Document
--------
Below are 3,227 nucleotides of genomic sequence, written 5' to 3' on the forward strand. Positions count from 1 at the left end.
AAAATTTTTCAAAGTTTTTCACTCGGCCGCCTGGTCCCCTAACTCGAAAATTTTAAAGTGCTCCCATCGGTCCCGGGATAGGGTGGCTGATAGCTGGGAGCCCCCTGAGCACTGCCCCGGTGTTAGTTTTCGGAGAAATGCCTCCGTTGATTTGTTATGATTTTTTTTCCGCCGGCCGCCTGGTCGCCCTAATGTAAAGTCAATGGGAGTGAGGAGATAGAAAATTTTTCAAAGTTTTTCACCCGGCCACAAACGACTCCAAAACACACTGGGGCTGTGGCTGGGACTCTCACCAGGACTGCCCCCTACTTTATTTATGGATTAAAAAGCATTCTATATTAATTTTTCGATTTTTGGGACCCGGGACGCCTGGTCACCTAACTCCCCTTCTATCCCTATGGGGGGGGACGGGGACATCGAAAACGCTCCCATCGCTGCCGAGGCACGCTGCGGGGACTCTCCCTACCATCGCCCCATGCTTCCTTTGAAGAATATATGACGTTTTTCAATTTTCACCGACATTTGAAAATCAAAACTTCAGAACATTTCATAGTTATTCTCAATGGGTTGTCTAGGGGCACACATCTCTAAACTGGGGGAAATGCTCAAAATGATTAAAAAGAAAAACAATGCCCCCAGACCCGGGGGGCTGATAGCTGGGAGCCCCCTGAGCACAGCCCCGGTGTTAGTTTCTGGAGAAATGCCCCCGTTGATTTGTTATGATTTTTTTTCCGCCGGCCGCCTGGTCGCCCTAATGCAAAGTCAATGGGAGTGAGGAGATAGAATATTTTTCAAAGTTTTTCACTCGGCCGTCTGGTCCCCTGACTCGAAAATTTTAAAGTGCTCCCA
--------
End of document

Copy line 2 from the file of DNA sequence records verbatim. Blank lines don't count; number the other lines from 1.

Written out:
AAAATTTTTCAAAGTTTTTCACTCGGCCGCCTGGTCCCCTAACTCGAAAATTTTAAAGTGCTCCCATCGGTCCCGGGATAGGGTGGCTGATAGCTGGGAGCCCCCTGAGCACTGCCCCGGTGTTAGTTTTCGGAGAAATGCCTCCGTTGATTTGTTATGATTTTTTTTCCGCCGGCCGCCTGGTCGCCCTAATGTAAAGTCAATGGGAGTGAGGAGATAGAAAATTTTTCAAAGTTTTTCACCCGGCCACAAACGACTCCAAAACACACTGGGGCTGTGGCTGGGACTCTCACCAGGACTGCCCCCTACTTTATTTATGGATTAAAAAGCATTCTATATTAATTTTTCGATTTTTGGGACCCGGGACGCCTGGTCACCTAACTCCCCTTCTATCCCTATGGGGGGGGACGGGGACATCGAAAACGCTCCCATCGCTGCCGAGGCACGCTGCGGGGACTCTCCCTACCATCGCCCCATGCTTCCTTTGAAGAATATATGACGTTTTTCAATTTTCACCGACATTTGAAAATCAAAACTTCAGAACATTTCATAGTTATTCTCAATGGGTTGTCTAGGGGCACACATCTCTAAACTGGGGGAAATGCTCAAAATGATTAAAAAGAAAAACAATGCCCCCAGACCCGGGGGGCTGATAGCTGGGAGCCCCCTGAGCACAGCCCCGGTGTTAGTTTCTGGAGAAATGCCCCCGTTGATTTGTTATGATTTTTTTTCCGCCGGCCGCCTGGTCGCCCTAATGCAAAGTCAATGGGAGTGAGGAGATAGAATATTTTTCAAAGTTTTTCACTCGGCCGTCTGGTCCCCTGACTCGAAAATTTTAAAGTGCTCCCA